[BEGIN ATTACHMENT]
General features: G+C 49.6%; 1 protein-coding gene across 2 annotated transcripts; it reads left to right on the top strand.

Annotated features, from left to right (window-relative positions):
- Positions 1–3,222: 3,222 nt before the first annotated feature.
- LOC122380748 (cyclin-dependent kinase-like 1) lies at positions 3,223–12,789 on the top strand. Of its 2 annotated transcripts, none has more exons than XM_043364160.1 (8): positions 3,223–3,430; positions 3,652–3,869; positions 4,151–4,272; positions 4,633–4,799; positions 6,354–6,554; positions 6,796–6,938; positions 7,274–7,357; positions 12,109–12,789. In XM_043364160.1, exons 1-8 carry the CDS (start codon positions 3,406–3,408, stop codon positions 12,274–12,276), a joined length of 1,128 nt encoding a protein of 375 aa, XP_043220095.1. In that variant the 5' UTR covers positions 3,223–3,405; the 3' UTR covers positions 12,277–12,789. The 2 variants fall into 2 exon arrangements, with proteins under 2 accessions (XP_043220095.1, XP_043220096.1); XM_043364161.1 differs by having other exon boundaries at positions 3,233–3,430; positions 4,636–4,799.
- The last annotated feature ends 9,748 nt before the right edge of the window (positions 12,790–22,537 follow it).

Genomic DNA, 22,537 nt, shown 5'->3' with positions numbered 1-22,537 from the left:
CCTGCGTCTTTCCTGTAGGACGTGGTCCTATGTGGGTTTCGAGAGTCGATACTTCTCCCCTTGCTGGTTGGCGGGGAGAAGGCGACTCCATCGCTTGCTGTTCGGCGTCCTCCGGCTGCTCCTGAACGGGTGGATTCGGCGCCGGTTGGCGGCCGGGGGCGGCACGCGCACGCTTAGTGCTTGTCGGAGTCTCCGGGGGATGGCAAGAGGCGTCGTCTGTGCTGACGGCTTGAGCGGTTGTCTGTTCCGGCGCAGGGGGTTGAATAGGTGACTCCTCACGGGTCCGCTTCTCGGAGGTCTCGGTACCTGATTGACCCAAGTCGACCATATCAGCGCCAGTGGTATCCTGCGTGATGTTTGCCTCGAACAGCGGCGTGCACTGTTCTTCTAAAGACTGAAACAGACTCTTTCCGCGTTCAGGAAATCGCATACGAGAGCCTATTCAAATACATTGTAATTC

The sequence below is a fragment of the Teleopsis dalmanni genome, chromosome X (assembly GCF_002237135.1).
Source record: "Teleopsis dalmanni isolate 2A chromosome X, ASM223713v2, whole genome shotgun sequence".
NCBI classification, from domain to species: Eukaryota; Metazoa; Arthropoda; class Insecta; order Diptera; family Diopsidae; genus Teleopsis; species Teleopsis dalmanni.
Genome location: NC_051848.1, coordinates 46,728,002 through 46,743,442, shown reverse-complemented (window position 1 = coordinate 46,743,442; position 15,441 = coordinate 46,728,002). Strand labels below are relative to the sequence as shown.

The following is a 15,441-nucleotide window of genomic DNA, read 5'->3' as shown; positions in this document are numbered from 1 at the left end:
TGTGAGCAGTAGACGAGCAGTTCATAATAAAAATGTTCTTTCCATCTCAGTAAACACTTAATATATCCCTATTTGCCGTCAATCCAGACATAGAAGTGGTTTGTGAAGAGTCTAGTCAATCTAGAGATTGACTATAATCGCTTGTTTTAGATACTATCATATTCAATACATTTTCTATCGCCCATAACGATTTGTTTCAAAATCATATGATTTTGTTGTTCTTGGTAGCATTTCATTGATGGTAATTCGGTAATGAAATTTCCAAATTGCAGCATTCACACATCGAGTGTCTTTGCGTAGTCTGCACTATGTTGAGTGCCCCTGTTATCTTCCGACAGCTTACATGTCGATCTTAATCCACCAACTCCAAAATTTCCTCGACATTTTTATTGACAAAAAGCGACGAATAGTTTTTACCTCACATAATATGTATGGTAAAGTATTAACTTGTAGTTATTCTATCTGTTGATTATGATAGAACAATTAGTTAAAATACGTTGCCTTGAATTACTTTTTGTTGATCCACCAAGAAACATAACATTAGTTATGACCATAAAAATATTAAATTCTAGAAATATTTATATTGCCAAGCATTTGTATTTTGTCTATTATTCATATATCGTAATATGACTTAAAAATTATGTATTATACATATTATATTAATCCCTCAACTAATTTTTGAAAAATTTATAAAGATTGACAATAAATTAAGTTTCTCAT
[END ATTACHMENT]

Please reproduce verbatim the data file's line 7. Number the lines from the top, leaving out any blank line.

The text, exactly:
CCTGCGTCTTTCCTGTAGGACGTGGTCCTATGTGGGTTTCGAGAGTCGATACTTCTCCCCTTGCTGGTTGGCGGGGAGAAGGCGACTCCATCGCTTGCTGTTCGGCGTCCTCCGGCTGCTCCTGAACGGGTGGATTCGGCGCCGGTTGGCGGCCGGGGGCGGCACGCGCACGCTTAGTGCTTGTCGGAGTCTCCGGGGGATGGCAAGAGGCGTCGTCTGTGCTGACGGCTTGAGCGGTTGTCTGTTCCGGCGCAGGGGGTTGAATAGGTGACTCCTCACGGGTCCGCTTCTCGGAGGTCTCGGTACCTGATTGACCCAAGTCGACCATATCAGCGCCAGTGGTATCCTGCGTGATGTTTGCCTCGAACAGCGGCGTGCACTGTTCTTCTAAAGACTGAAACAGACTCTTTCCGCGTTCAGGAAATCGCATACGAGAGCCTATTCAAATACATTGTAATTC